Jun 24, 2020
On Monday, June 22, Music Director of the San Francisco Symphony Michael Tilson Thomas (MTT) was named an Officer in the French Ordre des Arts et des Lettres (Order of Arts and Letters), the second of three grades recognized in the Ordre des Arts et des Lettres, awarded to distinguished artists who have made significant contributions to furthering the arts in France and throughout the world. Previously a Chevalier (Knight) in the Ordre des Arts et des Lettres of France, this promotion to Officer recognizes MTT’s continued contributions to global culture and the vast impact he has had during his 25 years as Music Director of the San Francisco Symphony.
MTT has frequently visited and guest conducted the major French orchestras and has regularly appeared at the premier French concert halls both on tour with the San Francisco Symphony and with the London Symphony Orchestra, among others. He was scheduled to lead the San Francisco Symphony on tour in Lyon and Paris in April 2020; those performances were unfortunately canceled due to COVID-19. MTT’s most recent appearance in France was conducting Orchestre de Paris, which he will return to conduct again in June 2021.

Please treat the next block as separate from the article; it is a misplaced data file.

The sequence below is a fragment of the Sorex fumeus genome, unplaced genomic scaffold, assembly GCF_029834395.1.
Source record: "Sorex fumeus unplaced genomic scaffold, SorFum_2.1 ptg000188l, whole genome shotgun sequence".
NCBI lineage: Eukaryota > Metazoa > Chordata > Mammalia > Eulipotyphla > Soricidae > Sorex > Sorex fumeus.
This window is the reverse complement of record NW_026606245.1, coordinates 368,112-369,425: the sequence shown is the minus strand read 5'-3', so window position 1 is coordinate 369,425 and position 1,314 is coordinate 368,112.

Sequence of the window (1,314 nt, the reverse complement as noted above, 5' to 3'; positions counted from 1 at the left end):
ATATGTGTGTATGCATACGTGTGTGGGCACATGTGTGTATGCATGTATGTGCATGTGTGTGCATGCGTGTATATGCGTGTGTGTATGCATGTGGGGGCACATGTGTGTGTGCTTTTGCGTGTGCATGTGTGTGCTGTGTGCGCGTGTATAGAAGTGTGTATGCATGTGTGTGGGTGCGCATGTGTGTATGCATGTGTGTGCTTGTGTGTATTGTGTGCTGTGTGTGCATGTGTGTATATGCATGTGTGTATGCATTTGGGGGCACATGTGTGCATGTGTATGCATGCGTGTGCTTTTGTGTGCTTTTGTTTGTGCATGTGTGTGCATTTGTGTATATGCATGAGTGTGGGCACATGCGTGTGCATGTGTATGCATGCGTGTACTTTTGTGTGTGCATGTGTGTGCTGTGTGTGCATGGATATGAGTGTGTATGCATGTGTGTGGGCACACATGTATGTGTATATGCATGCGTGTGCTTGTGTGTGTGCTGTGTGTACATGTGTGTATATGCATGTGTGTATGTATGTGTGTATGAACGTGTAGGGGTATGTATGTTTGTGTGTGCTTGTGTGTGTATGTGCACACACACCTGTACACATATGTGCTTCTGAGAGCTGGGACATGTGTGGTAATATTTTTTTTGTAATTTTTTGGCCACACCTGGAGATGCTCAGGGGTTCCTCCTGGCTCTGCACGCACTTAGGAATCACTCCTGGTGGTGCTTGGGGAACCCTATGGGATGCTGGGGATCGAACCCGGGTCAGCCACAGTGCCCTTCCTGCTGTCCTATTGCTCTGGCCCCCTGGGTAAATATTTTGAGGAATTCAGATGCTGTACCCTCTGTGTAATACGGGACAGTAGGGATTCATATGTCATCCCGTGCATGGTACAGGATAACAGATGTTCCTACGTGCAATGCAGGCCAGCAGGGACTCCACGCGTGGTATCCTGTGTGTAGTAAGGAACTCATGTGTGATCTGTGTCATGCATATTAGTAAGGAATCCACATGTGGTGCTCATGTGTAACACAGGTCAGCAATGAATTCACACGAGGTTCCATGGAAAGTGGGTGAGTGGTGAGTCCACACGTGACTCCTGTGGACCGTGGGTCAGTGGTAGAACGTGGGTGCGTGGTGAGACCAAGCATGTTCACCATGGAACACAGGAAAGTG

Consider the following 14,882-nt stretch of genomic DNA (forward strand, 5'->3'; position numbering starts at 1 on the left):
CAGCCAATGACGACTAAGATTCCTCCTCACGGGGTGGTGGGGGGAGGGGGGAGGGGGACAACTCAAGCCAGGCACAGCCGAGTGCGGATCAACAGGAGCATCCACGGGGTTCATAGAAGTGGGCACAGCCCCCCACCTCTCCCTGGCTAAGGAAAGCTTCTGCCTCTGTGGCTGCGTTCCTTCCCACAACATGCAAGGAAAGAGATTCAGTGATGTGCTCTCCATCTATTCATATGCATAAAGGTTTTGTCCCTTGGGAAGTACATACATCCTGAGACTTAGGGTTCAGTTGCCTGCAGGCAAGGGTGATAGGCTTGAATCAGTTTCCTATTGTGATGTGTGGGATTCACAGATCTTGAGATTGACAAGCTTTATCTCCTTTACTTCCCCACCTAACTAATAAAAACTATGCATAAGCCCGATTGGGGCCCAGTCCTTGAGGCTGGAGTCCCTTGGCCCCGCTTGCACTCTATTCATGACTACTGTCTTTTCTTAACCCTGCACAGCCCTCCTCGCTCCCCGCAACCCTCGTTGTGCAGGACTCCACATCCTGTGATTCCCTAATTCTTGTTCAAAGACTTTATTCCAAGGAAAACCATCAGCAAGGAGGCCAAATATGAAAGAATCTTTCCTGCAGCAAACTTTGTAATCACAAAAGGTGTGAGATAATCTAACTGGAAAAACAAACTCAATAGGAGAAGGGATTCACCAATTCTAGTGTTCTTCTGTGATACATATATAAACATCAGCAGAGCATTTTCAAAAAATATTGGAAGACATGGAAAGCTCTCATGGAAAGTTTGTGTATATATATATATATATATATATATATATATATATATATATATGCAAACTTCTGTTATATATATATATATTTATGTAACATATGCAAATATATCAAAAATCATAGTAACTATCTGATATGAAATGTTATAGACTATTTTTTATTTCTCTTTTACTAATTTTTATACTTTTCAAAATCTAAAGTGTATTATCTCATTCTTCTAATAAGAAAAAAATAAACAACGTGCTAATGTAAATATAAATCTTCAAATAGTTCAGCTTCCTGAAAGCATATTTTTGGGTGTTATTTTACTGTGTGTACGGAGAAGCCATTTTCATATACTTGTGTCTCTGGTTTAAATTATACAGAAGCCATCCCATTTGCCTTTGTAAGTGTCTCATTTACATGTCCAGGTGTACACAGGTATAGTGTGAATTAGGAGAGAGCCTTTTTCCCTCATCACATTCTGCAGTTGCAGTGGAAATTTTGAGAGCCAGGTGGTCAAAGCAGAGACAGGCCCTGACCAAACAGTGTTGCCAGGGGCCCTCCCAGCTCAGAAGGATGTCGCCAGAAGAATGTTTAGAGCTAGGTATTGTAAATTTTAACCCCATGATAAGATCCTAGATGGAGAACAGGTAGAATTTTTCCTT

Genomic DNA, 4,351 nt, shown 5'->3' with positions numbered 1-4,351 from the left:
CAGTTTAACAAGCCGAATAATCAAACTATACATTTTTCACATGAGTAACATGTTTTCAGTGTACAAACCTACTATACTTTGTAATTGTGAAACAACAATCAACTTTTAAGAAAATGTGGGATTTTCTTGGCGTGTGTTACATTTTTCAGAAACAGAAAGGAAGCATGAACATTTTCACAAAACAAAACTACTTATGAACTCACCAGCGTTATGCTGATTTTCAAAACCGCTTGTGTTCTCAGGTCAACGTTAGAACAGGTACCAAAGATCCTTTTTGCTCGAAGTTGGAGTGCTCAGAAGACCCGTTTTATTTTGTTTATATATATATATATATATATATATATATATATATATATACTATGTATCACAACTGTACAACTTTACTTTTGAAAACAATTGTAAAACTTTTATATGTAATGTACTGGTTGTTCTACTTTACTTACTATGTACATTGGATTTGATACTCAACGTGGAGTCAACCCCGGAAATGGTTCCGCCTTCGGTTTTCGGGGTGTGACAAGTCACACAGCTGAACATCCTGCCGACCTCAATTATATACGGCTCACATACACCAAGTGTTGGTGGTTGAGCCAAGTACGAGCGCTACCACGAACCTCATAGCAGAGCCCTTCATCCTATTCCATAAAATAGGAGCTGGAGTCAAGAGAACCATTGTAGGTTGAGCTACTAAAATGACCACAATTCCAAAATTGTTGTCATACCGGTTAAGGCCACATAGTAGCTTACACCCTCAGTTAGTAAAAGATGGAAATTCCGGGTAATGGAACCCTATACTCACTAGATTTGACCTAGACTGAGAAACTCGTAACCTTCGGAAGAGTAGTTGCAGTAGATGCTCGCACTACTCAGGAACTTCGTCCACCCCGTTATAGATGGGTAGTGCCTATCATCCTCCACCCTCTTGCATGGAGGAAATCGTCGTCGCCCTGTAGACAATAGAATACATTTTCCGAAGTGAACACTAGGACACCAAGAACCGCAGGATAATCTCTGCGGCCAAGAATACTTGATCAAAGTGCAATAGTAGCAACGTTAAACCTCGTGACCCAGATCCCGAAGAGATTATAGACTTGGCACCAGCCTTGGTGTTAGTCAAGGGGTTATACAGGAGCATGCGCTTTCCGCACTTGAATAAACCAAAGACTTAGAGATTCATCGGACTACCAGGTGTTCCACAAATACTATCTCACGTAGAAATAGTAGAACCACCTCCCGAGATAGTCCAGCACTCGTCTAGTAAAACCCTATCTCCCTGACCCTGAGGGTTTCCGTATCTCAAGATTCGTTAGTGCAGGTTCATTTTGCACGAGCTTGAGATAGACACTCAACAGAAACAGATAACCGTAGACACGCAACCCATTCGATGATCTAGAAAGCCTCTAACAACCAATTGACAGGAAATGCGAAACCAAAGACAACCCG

The Award Ceremony took place Monday afternoon—generously hosted by the Fine Arts Museums of San Francisco at the Legion of Honor’s outdoor Court of Honor—and included a medal pinning by Consul General Emmanuel Lebrun-Damiens and congratulatory remarks by San Francisco Mayor London Breed, San Francisco Symphony President Sakurako Fisher, former SF Symphony President and CEO Nancy Bechtle, Director and CEO of the Fine Arts Museums of San Francisco Thomas Campbell, and President of the War Memorial Board of Trustees Thomas E. Horn. The ceremony also featured musical accompaniment by organist Jonathan Dimmock on the Legion of Honor’s magnificent Spreckels Organ, which could be heard outside in the Court of Honor through the opened-up frieze above the main entrance. Founder of San Francisco’s Legion of Honor, Alma Bretteville de Spreckels was inspired by the French Légion d’honneur, asking the French government for permission to copy the structure in San Francisco for the 1915 World Fair. Although the work was delayed by the First World War, ground was broken on San Francisco’s Legion of Honor in 1921.